Another problem not only for transplanted cedars, but also for those growing in plantings, is an insect - a pest of young shoots and needles - siberian hermes(Pineus sibiricus). Like aphids, hermes proboscis pierces the covers of young shoots and sucks out the juice. They look like small white pieces of fluff scattered over the needles and bark. This impression is created due to the hairy outgrowths on the surface of the integument of the body. It is this “fluff” that creates the main difficulties in the fight against Hermes. When plants are treated with preparations from pests, aerosol droplets do not reach insects, but are retained by this "fluff" and as a result, the pests do not die. Only insecticides acting through plant sap can be used. Not only the Hermes themselves, but also the eggs laid by the females, are protected by the same “fluff”. One clutch can contain up to a hundred eggs, and there are thousands of clutches on the cedar. It is not surprising that after such an invasion of pests, the needles are covered with yellow dots - traces of punctures through which the juice was sucked out, and the damaged shoots are deformed or dry out. During the summer, there may be 2 - 3 generations of Hermes. By autumn, only large females can be found at the ends of the branches, which are preparing for wintering. They will spend the whole winter right there, in lumps of "fluff", in order to come out in the spring and repeat all over again. The fight against hermes is complicated by the fact that it is necessary to control not only the exit of females after wintering, but also the release of young pests, called "vagrants". Tramps are quite mobile and with their help this pest settles. In addition, at the vagrant stage, Hermes is most vulnerable to chemicals.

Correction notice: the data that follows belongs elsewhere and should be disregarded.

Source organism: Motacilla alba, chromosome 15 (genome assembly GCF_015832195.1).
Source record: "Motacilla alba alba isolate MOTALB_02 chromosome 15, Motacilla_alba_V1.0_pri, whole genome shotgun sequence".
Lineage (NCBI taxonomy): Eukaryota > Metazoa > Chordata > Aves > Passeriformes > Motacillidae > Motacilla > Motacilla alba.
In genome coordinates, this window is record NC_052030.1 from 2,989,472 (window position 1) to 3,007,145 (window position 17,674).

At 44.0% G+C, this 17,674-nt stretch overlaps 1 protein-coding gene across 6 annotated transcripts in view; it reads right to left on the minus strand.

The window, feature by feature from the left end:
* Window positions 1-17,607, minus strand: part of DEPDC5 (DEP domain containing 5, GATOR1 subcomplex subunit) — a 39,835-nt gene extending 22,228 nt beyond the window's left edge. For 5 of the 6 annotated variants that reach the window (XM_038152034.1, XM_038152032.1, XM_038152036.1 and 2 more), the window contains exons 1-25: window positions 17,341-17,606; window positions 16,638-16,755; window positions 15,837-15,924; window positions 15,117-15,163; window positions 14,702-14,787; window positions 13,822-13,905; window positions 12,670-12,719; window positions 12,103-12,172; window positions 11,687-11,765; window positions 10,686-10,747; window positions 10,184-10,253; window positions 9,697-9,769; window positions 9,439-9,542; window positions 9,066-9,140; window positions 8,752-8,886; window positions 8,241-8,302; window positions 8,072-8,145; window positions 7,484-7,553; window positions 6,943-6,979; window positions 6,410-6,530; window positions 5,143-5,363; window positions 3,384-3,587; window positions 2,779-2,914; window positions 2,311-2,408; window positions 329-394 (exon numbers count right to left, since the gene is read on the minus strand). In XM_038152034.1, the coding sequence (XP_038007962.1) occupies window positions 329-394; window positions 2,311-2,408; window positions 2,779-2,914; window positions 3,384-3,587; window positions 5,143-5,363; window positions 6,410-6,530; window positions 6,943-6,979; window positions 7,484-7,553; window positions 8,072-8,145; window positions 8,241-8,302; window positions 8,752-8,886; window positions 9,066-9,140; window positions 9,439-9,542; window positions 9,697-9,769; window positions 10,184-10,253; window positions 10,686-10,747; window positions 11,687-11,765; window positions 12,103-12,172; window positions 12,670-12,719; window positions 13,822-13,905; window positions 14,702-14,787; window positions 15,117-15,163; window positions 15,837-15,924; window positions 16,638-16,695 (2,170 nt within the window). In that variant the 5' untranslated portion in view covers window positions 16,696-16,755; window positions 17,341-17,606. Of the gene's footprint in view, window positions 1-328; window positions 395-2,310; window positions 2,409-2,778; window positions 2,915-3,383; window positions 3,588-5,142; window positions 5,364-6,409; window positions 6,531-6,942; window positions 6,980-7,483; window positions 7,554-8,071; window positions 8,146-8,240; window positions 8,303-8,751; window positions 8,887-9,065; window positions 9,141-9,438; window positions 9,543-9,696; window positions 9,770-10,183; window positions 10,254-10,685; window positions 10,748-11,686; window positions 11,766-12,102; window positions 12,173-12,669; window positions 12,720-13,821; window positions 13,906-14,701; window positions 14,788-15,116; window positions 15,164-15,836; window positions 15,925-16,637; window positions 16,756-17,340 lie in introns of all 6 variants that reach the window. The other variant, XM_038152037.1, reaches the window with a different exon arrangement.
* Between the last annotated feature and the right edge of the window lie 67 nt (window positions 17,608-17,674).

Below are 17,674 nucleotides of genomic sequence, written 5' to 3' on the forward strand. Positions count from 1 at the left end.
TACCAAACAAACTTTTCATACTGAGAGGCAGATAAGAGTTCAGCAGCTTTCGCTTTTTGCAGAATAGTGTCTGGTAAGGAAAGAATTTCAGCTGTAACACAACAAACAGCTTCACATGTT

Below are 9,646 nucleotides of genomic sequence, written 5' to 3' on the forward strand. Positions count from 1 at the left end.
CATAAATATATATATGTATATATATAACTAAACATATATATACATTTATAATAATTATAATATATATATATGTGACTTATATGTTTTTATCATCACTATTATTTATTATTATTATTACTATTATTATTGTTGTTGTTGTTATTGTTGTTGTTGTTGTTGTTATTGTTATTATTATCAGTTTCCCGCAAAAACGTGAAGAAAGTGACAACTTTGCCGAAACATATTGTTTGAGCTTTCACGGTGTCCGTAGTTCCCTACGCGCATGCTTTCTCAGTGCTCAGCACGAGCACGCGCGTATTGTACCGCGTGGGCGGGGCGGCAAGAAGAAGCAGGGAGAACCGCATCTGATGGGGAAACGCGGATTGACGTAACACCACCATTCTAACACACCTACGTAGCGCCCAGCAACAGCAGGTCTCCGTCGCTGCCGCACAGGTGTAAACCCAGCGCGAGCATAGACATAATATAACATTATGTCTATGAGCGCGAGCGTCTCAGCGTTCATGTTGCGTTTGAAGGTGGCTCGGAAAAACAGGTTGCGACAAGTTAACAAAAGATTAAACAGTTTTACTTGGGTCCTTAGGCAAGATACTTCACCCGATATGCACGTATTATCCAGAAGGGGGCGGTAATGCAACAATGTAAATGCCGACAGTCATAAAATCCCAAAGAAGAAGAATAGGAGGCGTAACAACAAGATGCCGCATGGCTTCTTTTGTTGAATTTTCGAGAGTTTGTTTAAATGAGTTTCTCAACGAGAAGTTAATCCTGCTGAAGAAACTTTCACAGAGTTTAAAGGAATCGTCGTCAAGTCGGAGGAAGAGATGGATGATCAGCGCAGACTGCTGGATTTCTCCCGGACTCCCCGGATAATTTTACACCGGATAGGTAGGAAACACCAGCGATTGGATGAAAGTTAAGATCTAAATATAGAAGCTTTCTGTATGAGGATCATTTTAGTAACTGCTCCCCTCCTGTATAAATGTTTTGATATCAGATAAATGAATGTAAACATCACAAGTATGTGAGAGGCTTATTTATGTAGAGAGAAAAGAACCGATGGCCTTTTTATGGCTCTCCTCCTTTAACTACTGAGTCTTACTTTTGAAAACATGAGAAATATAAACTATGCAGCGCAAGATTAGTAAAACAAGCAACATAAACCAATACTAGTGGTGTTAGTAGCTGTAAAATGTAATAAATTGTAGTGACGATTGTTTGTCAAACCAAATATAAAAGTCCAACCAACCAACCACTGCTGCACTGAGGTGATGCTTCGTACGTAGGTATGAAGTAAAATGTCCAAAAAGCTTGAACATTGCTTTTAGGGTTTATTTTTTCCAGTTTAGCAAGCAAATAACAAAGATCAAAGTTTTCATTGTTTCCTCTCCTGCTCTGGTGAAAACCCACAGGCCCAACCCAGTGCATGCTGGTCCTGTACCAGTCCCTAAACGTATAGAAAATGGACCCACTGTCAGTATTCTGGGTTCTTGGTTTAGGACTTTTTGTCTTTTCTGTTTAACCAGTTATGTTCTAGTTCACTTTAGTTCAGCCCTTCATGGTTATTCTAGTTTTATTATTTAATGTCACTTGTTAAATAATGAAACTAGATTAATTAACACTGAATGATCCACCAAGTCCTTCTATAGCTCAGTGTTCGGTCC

Not only pests, but also diseases prevent the cedars from living. The most common of these is pine needles rust... Rust appears most often in warm and humid seasons. Orange-yellow bubbles appear on the needle. A little later, you can see a yellow powder on their surface - these are spores of rust fungi that infect leaf tissue. With severe damage to the needles, yellow-brown spots are formed on its surface - these are dead areas. Severely affected needles may fall off. Rust gets on cedars from coltsfoot, sow thistle and some other plants, on which it passes part of the development cycle. This disease does not bring much harm. Much more dangerous blister rust and shoot canceralso caused by parasitic fungi. These diseases are difficult to treat and only in the early stages, at which they may not have obvious external manifestations.
From all that has been said, the main points can be distinguished when caring for transplanted plants:
- protection against stem pests (bark beetles, golden beetles, barbel, etc.) is necessary, especially in the first season after transplantation,
- the use of anti-stress drugs and stimulants to facilitate rooting,
- carrying out protective treatments from Hermes every season from the beginning of May to July,
- preventive protection against fungal diseases is carried out during wet seasons.